The Samsung Galaxy Note 7 may be the hottest phone of 2016. Literally. After dozens of confirmed reports that the phones were catching fire, Samsung this week announced that it was scrapping the phone altogether, directing its partners to stop selling existing inventory, and asking users to power down their devices and return them for a new phone or a refund.
But what’s actually making the phones burn? ¯\_(ツ)_/¯
Last month it looked like Samsung had identified the problem, addressed it, and taken steps to move forward. Because that’s pretty much what Samsung told us at the time.
The company issued a recall, said that the problem was a defect in the manufacturing process of one of its battery suppliers, and announced that it would only sell Note 7 phones in the future that came from different suppliers.
Then the new phones started catching fire too, eventually leading Samsung to just give up and call it quits on the Note 7.
According to a report from The New York Times, it turns out Samsung was basically guessing when it decided the battery supplier was the root of the problem. The company had identified an issue which could theoretically cause phones with those batteries to short circuit and catch fire, but Samsung employees never managed to replicate that problem.
Anonymous sources speaking to the paper say that Samsung asked hundreds of employees to identify the problem, but nobody was able to make the phone explode in laboratory settings. That was true before the initial recall and it’s still true today: as far as The New York Times can tell, Samsung still has no idea what caused some of its phones to catch fire.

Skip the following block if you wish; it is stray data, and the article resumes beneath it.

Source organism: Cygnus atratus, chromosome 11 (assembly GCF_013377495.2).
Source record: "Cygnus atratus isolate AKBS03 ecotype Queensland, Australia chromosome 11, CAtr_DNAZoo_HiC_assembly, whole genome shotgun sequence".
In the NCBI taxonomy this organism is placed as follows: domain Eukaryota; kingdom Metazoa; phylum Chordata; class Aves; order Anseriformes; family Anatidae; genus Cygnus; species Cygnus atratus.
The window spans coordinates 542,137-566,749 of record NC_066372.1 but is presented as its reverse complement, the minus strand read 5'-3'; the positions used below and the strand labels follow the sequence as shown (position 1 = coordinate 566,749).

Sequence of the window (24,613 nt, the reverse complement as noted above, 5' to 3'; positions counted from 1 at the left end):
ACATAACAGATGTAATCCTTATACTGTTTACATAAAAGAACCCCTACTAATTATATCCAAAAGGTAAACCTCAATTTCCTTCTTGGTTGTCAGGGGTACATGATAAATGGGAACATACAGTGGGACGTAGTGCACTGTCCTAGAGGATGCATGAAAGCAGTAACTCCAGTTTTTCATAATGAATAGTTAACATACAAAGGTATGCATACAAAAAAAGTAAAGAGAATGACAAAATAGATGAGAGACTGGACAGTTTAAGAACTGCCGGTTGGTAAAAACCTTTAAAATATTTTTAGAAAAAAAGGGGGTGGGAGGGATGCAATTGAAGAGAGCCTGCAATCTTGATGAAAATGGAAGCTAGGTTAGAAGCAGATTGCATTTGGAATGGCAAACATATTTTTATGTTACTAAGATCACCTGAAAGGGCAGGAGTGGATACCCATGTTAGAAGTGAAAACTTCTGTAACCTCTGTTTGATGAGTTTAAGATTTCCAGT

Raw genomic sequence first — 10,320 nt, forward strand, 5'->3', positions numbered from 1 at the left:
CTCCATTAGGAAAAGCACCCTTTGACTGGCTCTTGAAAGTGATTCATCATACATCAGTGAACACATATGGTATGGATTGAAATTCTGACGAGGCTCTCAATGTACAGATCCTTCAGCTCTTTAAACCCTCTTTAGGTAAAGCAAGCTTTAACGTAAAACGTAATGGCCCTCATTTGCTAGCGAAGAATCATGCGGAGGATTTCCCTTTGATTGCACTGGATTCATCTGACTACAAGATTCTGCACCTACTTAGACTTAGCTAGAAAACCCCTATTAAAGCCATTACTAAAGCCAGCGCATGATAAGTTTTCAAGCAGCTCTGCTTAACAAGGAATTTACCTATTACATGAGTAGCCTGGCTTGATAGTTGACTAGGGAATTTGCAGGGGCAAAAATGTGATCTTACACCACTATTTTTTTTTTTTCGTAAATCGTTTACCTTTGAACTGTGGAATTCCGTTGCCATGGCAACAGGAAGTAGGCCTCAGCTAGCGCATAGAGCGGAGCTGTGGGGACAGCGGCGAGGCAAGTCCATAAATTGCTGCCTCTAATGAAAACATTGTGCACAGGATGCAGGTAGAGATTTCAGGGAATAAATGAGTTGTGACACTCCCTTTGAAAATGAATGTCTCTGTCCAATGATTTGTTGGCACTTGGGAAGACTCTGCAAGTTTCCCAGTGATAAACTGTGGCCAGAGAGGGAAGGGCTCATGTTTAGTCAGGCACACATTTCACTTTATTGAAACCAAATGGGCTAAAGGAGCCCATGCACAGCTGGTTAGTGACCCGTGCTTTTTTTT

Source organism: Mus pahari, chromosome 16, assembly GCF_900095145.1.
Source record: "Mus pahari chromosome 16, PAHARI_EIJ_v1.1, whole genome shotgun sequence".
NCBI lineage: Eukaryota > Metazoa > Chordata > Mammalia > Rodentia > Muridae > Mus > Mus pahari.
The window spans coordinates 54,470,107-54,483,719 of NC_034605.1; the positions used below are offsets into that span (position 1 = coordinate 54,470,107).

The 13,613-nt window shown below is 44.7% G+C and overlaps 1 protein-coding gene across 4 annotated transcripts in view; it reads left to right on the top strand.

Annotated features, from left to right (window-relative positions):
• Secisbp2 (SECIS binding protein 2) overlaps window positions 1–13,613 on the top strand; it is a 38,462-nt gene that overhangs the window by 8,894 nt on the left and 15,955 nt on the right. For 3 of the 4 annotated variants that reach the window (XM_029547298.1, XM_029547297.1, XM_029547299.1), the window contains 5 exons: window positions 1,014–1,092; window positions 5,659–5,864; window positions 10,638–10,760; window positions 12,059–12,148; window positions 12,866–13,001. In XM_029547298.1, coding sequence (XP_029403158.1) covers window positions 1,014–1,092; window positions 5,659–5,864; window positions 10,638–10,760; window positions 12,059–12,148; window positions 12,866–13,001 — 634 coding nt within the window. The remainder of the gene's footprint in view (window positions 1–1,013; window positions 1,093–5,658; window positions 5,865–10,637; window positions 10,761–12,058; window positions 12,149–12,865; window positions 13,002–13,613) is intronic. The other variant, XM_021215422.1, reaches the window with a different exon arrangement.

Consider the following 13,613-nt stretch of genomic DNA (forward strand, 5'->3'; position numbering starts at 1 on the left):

The company has already taken a financial hit in the wake of the Note 7 recall. Samsung spent a lot of time developing, manufacturing, and shipping a phone that it’s no longer going to sell. The company’s stock price has also taken a nose dive, at least temporarily resulting in a $17 billion loss in Samsung’s value.
While the Note 7 is off the market for good, I suspect Samsung will continue to investigate the possible causes of the exploding phones, because the company’s image has also taken a bit of a hit.
When I wrote about Samsung’s new Art PC this week, I wasn’t surprised to see people complain about its $1,200 starting price (y’all share my preference for affordable, portable computers). But under other circumstances, there would have been so many jokes in the comments about the need to bundle a fire extinguisher with the PC.
Anyway, it the company can find a definitive explanation for the defect that caused some Note 7 phones to explode, it gives Samsung a chance to address the problem and reassure customers that its next phone won’t suffer from a similar problem.